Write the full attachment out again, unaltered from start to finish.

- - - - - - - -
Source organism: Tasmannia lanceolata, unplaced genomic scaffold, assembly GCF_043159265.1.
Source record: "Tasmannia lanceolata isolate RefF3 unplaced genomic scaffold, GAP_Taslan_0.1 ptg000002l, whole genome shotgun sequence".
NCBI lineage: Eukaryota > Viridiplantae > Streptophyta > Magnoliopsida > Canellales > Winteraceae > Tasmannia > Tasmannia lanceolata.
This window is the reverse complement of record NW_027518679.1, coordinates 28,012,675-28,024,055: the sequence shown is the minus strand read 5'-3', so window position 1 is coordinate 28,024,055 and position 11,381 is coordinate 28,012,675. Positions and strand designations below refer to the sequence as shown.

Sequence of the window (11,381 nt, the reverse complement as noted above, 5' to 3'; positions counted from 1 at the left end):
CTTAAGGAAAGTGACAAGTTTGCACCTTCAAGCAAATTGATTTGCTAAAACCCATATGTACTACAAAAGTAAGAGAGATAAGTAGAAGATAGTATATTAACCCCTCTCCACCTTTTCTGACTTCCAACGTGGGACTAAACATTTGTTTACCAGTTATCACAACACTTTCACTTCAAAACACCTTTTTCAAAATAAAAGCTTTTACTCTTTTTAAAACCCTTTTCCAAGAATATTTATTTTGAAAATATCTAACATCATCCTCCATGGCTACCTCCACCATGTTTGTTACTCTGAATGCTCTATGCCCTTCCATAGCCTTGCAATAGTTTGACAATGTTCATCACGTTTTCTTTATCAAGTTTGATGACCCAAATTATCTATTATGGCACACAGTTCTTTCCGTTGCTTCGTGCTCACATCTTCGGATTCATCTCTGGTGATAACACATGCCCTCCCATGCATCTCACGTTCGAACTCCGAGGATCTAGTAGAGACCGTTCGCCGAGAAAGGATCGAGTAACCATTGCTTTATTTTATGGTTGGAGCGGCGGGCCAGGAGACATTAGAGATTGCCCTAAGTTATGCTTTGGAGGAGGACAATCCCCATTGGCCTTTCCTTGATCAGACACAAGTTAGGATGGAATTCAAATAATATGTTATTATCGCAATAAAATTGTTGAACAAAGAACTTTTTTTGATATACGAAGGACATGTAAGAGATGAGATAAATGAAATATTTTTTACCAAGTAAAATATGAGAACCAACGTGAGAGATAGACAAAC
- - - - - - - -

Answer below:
Source organism: Tasmannia lanceolata, unplaced genomic scaffold, assembly GCF_043159265.1.
Source record: "Tasmannia lanceolata isolate RefF3 unplaced genomic scaffold, GAP_Taslan_0.1 ptg000002l, whole genome shotgun sequence".
NCBI lineage: Eukaryota > Viridiplantae > Streptophyta > Magnoliopsida > Canellales > Winteraceae > Tasmannia > Tasmannia lanceolata.
This window is the reverse complement of record NW_027518679.1, coordinates 28,012,675-28,024,055: the sequence shown is the minus strand read 5'-3', so window position 1 is coordinate 28,024,055 and position 11,381 is coordinate 28,012,675. Positions and strand designations below refer to the sequence as shown.

Sequence of the window (11,381 nt, the reverse complement as noted above, 5' to 3'; positions counted from 1 at the left end):
CTTAAGGAAAGTGACAAGTTTGCACCTTCAAGCAAATTGATTTGCTAAAACCCATATGTACTACAAAAGTAAGAGAGATAAGTAGAAGATAGTATATTAACCCCTCTCCACCTTTTCTGACTTCCAACGTGGGACTAAACATTTGTTTACCAGTTATCACAACACTTTCACTTCAAAACACCTTTTTCAAAATAAAAGCTTTTACTCTTTTTAAAACCCTTTTCCAAGAATATTTATTTTGAAAATATCTAACATCATCCTCCATGGCTACCTCCACCATGTTTGTTACTCTGAATGCTCTATGCCCTTCCATAGCCTTGCAATAGTTTGACAATGTTCATCACGTTTTCTTTATCAAGTTTGATGACCCAAATTATCTATTATGGCACACAGTTCTTTCCGTTGCTTCGTGCTCACATCTTCGGATTCATCTCTGGTGATAACACATGCCCTCCCATGCATCTCACGTTCGAACTCCGAGGATCTAGTAGAGACCGTTCGCCGAGAAAGGATCGAGTAACCATTGCTTTATTTTATGGTTGGAGCGGCGGGCCAGGAGACATTAGAGATTGCCCTAAGTTATGCTTTGGAGGAGGACAATCCCCATTGGCCTTTCCTTGATCAGACACAAGTTAGGATGGAATTCAAATAATATGTTATTATCGCAATAAAATTGTTGAACAAAGAACTTTTTTTGATATACGAAGGACATGTAAGAGATGAGATAAATGAAATATTTTTTACCAAGTAAAATATGAGAACCAACGTGAGAGATAGACAAAC